In talks about effective methods of training employees, one forgotten area that works well for many companies and organizations is bringing newcomers into the fold by giving them experiential learning opportunities.
This means that you are inviting interns, co-ops, part-time jobs, volunteers and researchers into your fold to get hands-on, real life experiences where they learn about how you operate by doing actual tasks.
These experiences can be paid or unpaid. While there is an investment of training time put into people without a guarantee that they will become part of your full-time workforce, there is a high likelihood that several of them will.
They will come bring experience with their education and a familiarity with your corporate culture, putting them miles ahead of other applicants. From the company’s point of view, you have had a time to assess the person and whether or not they are a good fit for your company and to test their ability to work with teams and be innovative and creative in finding solutions.
The participant in experiential learning programs also gains from the exercise, since their resume can include this actual hands-on experience and it often comes with a good reference.
In some cases, it also helps the participant understand whether or not they have selected the right field for their career. It also builds confidence.
To make the most of your experiential learners, human resources professionals should interview them at the beginning of their learning term, gleaning their expectations, and again at the end of the term to see if these expectations were meant. It is one very effective way to take the pulse of your training initiative and see if they are working.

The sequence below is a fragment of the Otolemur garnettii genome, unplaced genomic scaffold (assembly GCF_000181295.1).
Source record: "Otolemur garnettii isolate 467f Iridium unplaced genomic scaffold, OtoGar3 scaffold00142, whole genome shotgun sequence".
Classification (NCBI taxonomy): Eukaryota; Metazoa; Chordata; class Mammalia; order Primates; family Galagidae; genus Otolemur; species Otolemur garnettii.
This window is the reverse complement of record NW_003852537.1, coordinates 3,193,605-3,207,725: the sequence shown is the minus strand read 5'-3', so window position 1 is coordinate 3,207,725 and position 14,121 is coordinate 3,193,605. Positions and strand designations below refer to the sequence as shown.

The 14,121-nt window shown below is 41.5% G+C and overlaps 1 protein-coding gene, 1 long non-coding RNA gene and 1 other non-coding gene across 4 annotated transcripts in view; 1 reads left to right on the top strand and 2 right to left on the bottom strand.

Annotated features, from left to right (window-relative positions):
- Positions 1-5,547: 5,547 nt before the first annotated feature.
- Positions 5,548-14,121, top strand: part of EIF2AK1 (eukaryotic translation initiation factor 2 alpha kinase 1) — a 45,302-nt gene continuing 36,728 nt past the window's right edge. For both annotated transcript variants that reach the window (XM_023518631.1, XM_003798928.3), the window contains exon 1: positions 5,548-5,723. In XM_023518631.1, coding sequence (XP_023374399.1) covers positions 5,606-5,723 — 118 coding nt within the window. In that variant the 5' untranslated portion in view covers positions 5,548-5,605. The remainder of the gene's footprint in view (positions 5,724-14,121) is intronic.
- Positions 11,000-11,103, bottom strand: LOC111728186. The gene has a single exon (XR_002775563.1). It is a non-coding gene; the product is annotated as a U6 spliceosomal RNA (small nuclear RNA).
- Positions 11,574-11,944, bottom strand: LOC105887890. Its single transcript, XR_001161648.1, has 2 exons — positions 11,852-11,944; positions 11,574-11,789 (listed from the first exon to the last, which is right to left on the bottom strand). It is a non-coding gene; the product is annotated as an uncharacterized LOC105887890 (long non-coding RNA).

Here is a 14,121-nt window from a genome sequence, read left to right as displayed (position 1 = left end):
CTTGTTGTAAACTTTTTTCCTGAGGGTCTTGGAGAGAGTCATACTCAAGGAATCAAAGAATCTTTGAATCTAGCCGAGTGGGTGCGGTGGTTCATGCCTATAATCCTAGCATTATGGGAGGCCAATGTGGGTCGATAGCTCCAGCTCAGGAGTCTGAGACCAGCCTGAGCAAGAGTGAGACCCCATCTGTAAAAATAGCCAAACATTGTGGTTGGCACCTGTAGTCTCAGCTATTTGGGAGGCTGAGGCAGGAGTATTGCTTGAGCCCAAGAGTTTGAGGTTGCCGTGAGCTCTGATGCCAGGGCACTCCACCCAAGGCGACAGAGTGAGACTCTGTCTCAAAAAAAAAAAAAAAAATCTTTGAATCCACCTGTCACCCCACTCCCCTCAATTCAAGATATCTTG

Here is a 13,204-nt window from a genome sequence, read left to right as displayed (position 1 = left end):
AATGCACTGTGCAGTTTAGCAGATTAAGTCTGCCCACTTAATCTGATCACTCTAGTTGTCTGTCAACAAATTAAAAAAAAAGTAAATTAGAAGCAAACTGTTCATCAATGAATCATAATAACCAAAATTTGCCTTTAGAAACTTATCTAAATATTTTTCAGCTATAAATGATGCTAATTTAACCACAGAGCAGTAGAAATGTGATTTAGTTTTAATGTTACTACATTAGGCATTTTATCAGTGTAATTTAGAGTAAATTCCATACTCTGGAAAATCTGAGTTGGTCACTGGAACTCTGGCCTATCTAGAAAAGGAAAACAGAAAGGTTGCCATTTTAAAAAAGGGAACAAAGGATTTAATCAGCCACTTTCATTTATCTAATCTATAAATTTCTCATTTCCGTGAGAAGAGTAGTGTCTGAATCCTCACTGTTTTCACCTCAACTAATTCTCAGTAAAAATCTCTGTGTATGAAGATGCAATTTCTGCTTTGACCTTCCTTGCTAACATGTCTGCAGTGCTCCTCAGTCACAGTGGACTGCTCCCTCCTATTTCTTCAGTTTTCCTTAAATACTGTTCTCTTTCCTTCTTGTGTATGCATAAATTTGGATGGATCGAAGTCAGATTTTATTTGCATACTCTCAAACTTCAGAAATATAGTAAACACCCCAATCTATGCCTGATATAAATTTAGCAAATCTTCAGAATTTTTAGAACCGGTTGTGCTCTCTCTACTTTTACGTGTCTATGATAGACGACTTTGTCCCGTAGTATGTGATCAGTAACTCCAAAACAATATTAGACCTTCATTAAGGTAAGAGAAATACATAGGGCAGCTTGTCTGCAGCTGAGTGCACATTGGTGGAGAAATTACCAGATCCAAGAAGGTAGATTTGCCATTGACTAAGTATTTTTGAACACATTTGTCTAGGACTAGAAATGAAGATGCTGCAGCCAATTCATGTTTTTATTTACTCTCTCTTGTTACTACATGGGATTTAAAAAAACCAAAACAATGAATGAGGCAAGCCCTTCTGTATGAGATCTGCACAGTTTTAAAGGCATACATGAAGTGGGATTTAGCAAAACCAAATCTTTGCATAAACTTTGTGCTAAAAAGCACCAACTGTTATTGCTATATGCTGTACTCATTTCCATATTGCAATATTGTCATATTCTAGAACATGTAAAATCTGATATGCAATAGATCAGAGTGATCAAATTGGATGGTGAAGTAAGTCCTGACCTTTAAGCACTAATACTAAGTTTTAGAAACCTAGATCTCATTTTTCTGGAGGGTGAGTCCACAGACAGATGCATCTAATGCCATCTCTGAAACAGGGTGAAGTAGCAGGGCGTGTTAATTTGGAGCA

If an experiential learner is offered a position with your firm or organization at the end of the organization, find out their reason for either accepting or rejecting the offer. This is another effective means to gather insight into what outsiders learns about your company and whether it is good or bad.
How can you locate good candidates for experiential learning opportunities?
An internship program is a great beginning. Court partnerships with learning institutions in your area that teach the skills needed in your industry, and offer one or two student a chance to take a summer internship or a mid-year one or two week internship. If you offer at least a stipend to these candidates, you will find the best and brightest applying.
If are looking for volunteers to assist in your organization, meet with your local volunteer center and describe what you are offering and the commitment that would be required. People will work for the chance to learn and gain experience for their resumes, or, especially in the case of organizations dealing with healthcare or the arts, just to fulfill a human urge to do purposeful work.
Determine the experiential learner you are seeking and approach groups from their field through Facebook and LinkedIn groups. Put posters up at universities and community colleges and even high schools, depending on your target group. You can also take a booth at a career fair in your region and network with your local Chamber of Commerce.
Make sure when you are establishing a program for experiential learners that you know what you want to gain from the program as an organization, and what you are prepared to give in return. Make sure that your work environment is suitable for these learners, many of whom are still teenagers or new to the labor force.
An additional benefit of a well-run experiential learning program is that it can create some natural mentor-ships. When the student is hired full-time, they already have a mentor in place with whom they have built a good relationship.
Always remember as well that experiential learning assumes a learning experience. It is not a way to obtain free or nearly-free labor. Make sure that you have a formalized curriculum for your participants and can clearly demonstrate specific skills that will be taught or valuable experiences with real-life situations to which they will be exposed.